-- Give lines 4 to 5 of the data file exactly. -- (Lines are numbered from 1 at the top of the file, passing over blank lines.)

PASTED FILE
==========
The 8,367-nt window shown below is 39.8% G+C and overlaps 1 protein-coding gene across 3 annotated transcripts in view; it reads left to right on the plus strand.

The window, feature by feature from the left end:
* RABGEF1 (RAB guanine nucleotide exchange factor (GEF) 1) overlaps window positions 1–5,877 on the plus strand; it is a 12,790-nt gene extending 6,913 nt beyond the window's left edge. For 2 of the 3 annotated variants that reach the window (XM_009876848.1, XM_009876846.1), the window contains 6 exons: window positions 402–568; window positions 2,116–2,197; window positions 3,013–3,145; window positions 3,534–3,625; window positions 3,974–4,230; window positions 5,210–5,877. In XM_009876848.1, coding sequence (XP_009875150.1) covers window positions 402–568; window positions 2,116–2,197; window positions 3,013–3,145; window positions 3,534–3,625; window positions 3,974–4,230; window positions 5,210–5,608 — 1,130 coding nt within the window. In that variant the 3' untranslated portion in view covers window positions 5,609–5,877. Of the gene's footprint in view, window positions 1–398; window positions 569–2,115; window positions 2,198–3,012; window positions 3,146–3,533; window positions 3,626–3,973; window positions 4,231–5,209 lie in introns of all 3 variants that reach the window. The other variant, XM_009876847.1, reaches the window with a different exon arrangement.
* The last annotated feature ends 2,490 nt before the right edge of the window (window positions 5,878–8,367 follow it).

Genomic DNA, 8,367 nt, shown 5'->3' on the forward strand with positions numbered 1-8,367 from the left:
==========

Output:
* The last annotated feature ends 2,490 nt before the right edge of the window (window positions 5,878–8,367 follow it).

Genomic DNA, 8,367 nt, shown 5'->3' on the forward strand with positions numbered 1-8,367 from the left: